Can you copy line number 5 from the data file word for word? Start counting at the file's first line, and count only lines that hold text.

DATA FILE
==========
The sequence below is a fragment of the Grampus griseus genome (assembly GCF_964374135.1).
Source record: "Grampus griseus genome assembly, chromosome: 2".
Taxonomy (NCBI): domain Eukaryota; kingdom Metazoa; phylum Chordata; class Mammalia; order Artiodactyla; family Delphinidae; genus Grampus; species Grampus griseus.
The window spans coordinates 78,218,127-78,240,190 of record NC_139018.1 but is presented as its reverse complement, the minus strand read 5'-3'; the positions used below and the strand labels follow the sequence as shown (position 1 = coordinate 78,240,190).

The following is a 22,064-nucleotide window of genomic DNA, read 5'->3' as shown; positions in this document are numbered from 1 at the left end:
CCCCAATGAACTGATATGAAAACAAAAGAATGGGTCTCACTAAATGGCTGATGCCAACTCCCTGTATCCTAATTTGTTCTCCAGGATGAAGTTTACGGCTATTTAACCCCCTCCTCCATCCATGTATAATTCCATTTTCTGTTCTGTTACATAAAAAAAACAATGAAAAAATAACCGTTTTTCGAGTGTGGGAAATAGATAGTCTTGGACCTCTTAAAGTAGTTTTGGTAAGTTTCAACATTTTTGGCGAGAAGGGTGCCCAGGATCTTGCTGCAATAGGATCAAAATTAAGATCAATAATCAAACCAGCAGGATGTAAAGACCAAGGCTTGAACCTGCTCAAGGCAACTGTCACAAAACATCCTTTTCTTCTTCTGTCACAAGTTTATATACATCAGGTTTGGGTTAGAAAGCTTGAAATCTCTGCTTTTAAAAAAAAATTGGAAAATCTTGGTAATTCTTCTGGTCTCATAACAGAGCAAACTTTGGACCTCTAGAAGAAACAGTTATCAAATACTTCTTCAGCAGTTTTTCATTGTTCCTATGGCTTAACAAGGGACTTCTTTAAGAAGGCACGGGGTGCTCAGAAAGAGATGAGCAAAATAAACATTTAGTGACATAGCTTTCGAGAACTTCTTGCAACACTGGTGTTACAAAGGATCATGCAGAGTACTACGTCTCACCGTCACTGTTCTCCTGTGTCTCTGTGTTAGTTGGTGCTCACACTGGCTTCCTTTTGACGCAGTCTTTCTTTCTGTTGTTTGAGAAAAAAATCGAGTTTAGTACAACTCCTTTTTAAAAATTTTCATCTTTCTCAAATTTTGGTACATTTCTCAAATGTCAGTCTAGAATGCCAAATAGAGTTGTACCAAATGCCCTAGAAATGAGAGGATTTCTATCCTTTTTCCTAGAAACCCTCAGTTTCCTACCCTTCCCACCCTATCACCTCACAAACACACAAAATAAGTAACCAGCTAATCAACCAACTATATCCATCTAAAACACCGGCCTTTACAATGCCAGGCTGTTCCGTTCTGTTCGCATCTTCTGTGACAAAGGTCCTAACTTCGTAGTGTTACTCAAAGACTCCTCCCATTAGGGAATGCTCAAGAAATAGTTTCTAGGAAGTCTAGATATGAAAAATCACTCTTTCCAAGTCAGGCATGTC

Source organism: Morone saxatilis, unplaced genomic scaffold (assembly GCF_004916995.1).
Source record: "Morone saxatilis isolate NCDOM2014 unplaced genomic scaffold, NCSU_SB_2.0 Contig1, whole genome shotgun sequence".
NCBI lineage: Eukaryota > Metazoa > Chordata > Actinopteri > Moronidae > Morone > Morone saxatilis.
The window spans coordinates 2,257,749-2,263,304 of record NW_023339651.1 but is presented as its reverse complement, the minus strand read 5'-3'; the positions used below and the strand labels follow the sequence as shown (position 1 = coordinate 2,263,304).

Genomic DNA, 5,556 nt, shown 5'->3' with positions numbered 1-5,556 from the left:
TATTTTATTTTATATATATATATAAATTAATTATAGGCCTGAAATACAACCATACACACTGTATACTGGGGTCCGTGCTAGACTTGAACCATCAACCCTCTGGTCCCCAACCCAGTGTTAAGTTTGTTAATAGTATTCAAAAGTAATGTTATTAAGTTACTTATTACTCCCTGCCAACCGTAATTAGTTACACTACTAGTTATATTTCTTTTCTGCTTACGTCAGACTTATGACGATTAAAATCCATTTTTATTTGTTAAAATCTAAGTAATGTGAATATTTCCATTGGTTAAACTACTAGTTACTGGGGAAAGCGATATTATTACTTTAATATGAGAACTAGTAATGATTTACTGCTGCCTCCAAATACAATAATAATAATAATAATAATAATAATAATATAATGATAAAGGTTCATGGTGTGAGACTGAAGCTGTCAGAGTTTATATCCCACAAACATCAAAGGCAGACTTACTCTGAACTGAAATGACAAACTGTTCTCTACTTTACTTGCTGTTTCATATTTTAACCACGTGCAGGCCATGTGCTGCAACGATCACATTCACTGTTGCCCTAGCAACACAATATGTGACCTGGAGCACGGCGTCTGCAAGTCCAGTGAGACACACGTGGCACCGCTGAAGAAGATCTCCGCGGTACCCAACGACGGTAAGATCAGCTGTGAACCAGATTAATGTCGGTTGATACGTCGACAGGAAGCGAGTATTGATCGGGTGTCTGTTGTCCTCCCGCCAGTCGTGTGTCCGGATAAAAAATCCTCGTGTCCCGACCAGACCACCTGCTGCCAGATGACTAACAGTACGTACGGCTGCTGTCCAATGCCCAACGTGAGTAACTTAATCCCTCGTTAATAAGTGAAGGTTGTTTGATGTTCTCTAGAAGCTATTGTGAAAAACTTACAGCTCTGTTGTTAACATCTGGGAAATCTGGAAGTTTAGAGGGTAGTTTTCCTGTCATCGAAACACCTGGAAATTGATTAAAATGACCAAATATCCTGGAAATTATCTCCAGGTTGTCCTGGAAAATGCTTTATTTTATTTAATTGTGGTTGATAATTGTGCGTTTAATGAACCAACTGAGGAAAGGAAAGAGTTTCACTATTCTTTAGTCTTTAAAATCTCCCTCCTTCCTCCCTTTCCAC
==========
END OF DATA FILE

The following is a 22,064-nucleotide window of genomic DNA, read 5'->3' as shown; positions in this document are numbered from 1 at the left end: